On the surface, Ragtime has the look of a sterling, prestige epic set in the burnished glory of yesteryear. It’s massive ensemble is packed to the gills with rising stars (newcomer Howard Rollins, Mary Steenburgen the year after she won her Oscar, Mandy Patinkin just before Yentl, Brad Dourif a couple years after his nomination for Cuckoo’s Nest, plus very early appearances by Fran Drescher, Jeff Daniels, Samuel L. Jackson, etc.), luminaries from yesteryear (including James Cagney in his final ever film year, plus appearances by Donald O’Connor and Pat O’Brien and…Norman Mailer?), and as many That Guys and character actors as you can conceivably fit into a 2.5 hour runtime.
But Ragtime gilds this lily not so you might bask in a simpler time, enjoying the glow of history through a gauzy lens. Nope. Director Miloš Forman may speak Oscar-bait fluently, but Ragtime’s pristine surface is there to lure you into a lacerating portrait of how the evils of American society and institutions are baked into this country down to the bone, evils that will greedily swallow up anyone who tries to challenge them.
Although some people, of course, have an easier time side-stepping the maw.
The film begins almost like a fable. It’s early in the 20th century and a wealthy New York family is sitting down to breakfast when one of their servants starts screaming. She was out watering the garden and discovered a black baby lying among the vegetables.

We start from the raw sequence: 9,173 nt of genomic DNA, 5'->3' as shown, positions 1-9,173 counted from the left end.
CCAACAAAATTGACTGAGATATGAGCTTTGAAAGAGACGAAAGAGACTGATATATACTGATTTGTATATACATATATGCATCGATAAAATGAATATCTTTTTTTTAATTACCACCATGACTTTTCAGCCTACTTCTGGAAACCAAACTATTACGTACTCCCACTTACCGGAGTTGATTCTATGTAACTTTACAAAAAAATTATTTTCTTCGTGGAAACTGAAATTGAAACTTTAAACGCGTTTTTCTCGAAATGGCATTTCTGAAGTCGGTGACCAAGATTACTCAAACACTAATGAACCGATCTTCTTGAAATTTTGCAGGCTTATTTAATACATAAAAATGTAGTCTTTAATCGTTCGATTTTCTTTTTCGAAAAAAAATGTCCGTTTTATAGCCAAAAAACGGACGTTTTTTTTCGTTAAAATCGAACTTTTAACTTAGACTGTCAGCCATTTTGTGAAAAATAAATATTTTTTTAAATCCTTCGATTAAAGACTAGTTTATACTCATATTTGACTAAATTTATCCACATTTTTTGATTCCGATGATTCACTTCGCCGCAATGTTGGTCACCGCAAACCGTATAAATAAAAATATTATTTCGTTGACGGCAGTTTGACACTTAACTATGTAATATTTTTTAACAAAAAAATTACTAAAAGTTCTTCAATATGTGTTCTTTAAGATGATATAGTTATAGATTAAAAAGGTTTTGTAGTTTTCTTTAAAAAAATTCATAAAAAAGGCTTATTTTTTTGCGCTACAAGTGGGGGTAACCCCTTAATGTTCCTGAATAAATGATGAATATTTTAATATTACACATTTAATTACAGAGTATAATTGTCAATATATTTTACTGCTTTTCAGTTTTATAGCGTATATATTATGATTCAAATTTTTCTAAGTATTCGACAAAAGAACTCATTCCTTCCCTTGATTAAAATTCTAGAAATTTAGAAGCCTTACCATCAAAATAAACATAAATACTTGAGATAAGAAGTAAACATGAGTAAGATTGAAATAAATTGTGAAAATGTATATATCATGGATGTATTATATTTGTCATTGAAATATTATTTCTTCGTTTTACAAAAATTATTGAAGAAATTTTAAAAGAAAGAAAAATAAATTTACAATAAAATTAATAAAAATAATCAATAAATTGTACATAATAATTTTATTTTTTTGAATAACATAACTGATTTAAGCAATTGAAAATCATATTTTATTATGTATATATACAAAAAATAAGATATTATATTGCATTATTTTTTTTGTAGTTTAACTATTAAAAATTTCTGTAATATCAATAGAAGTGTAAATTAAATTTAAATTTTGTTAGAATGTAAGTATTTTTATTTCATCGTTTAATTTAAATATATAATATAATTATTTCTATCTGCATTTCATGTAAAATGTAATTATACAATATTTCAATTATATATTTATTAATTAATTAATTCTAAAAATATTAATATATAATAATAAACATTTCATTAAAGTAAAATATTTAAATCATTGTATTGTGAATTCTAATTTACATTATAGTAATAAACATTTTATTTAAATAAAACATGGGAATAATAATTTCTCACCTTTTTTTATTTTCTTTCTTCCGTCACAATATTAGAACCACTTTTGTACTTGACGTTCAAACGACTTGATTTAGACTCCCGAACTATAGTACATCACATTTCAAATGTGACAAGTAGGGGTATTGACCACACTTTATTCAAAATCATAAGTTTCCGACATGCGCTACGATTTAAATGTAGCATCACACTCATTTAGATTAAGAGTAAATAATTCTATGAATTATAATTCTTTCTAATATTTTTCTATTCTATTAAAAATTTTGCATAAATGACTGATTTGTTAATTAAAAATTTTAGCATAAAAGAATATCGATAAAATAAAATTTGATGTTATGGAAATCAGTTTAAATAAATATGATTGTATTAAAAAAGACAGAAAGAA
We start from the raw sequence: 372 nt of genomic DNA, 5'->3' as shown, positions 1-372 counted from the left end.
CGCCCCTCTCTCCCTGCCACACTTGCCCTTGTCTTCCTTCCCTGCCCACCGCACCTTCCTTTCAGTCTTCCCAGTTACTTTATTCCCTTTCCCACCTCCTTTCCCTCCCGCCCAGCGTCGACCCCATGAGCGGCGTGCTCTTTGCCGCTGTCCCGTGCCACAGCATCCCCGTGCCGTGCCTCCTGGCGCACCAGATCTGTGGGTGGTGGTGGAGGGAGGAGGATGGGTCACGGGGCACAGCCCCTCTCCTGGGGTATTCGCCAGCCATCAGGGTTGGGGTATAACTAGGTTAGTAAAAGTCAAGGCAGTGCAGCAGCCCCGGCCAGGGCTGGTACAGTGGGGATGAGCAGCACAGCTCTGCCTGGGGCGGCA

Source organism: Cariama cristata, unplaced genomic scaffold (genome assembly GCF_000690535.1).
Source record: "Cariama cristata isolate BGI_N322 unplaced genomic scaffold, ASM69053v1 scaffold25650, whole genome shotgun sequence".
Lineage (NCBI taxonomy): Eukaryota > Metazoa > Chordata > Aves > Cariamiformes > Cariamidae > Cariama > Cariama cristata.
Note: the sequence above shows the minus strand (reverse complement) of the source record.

“What did you do?” roars the man, identified only as Father (James Olson), as if the terrified young woman somehow planted the infant.
Authorities quickly find and arrest the woman who abandoned her child, Sarah (Debbie Allen, later of Fame fame). Procedure, stated with all the racial invective you might imagine, is to throw Sarah in jail and toss the baby into an orphanage. But Mother (Steenburgen) takes pity on both the child and the woman and allows them to remain in the palatial estate.
It’s not long after this that a black man, Coalhouse Walker Jr. (Rollins), turns up at the house looking for Sarah and the child she bore him. A musician, Walker had been unable to provide for Sarah and the shame of it drove a wedge between them even before the pregnancy. But by the time he turns up at the mansion, Walker has a prosperous job, money in his pocket, and is eager to make his family whole.
And then…well, America happens. Forman, working from the novel by E.L. Doctorow and maintaining a novel’s sense of sprawl and patience, doesn’t reveal the full nature of the story he’s telling until over an hour in, instead letting incidents slowly pile up until things reach a boiling point. A stupid, pointless act of casual hatred causes a reaction, and the reaction causes an escalation, and things keep escalating until lives are changed forever, destroyed, ended. And all the while the music keeps playing and the world keeps turning.
While the story of the disastrous mingling of these two families is the film’s central spine, Ragtime freely wanders away from them to explore other lives intersecting during this time. Much of the film’s first half splits time between the fictional tale of Coalhouse Walker Jr. and the non-fiction events surrounding the murder of Stanford White (Mailer) by the unhinged Harry Thaw (Robert Joy) over a supposed (potentially nonconsensual) relationship between White and Thaw’s chorus girl wife Evelyn (Elizabeth McGovern). Beyond dramatizing a wild moment of New York City society and scandal, the subplot also lets you experience an extremely different version of the justice system than Coalhouse eventually faces.